In the anime, Mayu's recovery is taken one step further as she openly refers to Yuka and Kouta as the Mama and Papa of the Maple House.


Although Nozomi's father could be said to have the least malicious intent of any abuser in the series, he still physically abused his child enough to cause her to lose control of her bodily functions. He also viciously destroyed gifts she made for him and struck down any chances for her to stand up for herself. Unlike Lucy or Mayu, Nozomi does not have the strength or savvy to wear a public mask, and largely is the very shy person she appears to be. More, at some point, her father seems to have become aware of the lines he crossed in his efforts to protect her, and even to feel some shame about it. Nozomi's father firmly believed he was protecting his daughter's interest by frustrating her dream of singing, armed as he was with secret knowledge about how this might affect her mental and physical health. Without the knowledge of her mother's downfall, his intentions backfired horribly.  Nozomi could not reason out the whys and wherefores of her father's punishments and grew both weak-willed and nervous. While parent and child have begun to reconcile, like Mayu before her, Nozomi seems to have sought out Kouta and Yuka's house as a haven, with Kouta as the secret-keeper and encouragement that Nozomi's father felt his concerns precluded him from being.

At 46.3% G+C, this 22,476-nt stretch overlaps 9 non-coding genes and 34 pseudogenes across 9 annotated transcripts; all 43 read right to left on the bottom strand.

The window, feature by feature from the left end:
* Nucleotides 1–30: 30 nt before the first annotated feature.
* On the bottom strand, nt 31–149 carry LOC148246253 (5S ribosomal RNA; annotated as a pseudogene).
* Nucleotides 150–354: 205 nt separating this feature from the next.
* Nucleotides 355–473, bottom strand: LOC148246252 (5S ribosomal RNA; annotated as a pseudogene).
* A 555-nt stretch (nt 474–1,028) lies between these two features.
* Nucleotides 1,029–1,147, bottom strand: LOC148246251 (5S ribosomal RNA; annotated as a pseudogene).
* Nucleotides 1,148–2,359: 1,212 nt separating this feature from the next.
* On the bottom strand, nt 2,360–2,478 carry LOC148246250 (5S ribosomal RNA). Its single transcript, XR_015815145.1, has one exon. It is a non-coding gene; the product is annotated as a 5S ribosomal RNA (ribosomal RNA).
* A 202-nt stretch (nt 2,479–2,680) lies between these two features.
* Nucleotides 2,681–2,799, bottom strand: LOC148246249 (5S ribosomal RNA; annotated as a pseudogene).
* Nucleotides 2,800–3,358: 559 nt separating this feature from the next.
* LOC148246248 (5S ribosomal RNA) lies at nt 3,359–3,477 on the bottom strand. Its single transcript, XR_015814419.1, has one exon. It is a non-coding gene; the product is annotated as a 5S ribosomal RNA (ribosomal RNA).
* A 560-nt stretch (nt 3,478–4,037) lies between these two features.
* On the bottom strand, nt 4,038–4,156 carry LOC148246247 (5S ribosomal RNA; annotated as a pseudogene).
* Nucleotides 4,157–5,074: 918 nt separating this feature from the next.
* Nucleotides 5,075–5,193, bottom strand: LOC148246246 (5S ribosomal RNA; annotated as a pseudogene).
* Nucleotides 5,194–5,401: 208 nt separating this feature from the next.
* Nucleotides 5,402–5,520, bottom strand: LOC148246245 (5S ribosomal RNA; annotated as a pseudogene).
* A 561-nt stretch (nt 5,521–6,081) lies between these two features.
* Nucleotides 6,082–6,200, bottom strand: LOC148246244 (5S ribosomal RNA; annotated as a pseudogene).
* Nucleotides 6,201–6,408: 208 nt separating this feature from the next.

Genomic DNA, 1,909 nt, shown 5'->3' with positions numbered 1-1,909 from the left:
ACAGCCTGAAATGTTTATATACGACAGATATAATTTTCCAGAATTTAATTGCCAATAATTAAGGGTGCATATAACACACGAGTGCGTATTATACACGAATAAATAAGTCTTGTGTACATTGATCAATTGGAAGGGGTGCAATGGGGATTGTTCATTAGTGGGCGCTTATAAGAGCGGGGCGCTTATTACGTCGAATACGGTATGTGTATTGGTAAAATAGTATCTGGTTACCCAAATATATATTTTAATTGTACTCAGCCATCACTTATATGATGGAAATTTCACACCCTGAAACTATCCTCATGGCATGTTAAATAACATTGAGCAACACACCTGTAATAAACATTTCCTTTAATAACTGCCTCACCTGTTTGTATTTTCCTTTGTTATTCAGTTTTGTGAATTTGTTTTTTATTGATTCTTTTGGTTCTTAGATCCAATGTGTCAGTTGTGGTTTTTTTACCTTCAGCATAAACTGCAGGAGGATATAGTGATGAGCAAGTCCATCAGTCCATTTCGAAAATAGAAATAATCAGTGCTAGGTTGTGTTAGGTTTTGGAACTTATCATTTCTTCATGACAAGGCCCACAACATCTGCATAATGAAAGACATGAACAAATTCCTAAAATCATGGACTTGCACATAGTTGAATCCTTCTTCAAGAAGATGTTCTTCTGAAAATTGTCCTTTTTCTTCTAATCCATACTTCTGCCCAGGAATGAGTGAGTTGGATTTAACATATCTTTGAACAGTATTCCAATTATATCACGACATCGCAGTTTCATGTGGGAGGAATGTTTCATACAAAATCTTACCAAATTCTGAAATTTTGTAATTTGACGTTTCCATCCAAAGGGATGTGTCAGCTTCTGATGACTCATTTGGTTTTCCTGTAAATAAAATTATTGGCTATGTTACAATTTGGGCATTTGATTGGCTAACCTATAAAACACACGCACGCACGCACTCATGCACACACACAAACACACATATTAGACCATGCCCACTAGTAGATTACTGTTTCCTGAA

Aiko Takada was caught up in multiple levels of abuse and neglect, so much so that even Lucy, who before had only considered her troubles in the world, resolved to change her life for her. While her mother cared for her, her abandonment left Aiko in the hands of the same father that may in part have driven her to leave. Under his charge, Aiko was neglected and abused, with her father even demanding she prostitute herself to bring in money. In this wholly loveless atmosphere that may have also included her father blaming the child for his wife's departure, Aiko began to see herself as weak. Even though logic would tell most that standing up to her father would likely only provoke an even more violent reaction, Aiko came to berate herself for not doing this. Watching Lucy from her apartment window, she became fascinated and perhaps enamored of the girl who seemed so much like her. Though Lucy is a killer to those who get in her way, her tragic experience with Kouta's family caused her to relent on killing, first the abusive father, and later his girlfriend, who told the police the two girls were killers. It is unclear whether Aiko's story of her father's accidental, rage-induced death was correct, or if she finally could bear no more and chose to retaliate in that final and most dreadful way for all the abuse she had suffered.

I've made up my mind. I'm going to live my life!

Nozomi, engaging in the only productive revenge for an abused child